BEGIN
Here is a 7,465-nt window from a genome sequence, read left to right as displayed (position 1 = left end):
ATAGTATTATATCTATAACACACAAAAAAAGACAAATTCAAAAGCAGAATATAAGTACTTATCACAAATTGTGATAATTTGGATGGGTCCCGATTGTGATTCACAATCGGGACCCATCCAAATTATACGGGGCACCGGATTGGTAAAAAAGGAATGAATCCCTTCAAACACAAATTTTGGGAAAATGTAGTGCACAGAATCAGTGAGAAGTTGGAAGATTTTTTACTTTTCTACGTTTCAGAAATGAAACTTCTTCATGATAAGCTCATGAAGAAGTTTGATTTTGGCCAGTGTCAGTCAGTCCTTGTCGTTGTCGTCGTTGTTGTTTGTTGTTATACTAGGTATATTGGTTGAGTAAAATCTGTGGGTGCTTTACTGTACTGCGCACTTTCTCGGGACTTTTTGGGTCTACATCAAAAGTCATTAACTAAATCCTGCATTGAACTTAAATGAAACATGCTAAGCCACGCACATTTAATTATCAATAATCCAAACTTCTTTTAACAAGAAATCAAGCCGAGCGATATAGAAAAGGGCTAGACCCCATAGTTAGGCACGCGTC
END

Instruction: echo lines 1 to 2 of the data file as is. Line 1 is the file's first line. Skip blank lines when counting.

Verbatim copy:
Here is a 7,465-nt window from a genome sequence, read left to right as displayed (position 1 = left end):
ATAGTATTATATCTATAACACACAAAAAAAGACAAATTCAAAAGCAGAATATAAGTACTTATCACAAATTGTGATAATTTGGATGGGTCCCGATTGTGATTCACAATCGGGACCCATCCAAATTATACGGGGCACCGGATTGGTAAAAAAGGAATGAATCCCTTCAAACACAAATTTTGGGAAAATGTAGTGCACAGAATCAGTGAGAAGTTGGAAGATTTTTTACTTTTCTACGTTTCAGAAATGAAACTTCTTCATGATAAGCTCATGAAGAAGTTTGATTTTGGCCAGTGTCAGTCAGTCCTTGTCGTTGTCGTCGTTGTTGTTTGTTGTTATACTAGGTATATTGGTTGAGTAAAATCTGTGGGTGCTTTACTGTACTGCGCACTTTCTCGGGACTTTTTGGGTCTACATCAAAAGTCATTAACTAAATCCTGCATTGAACTTAAATGAAACATGCTAAGCCACGCACATTTAATTATCAATAATCCAAACTTCTTTTAACAAGAAATCAAGCCGAGCGATATAGAAAAGGGCTAGACCCCATAGTTAGGCACGCGTC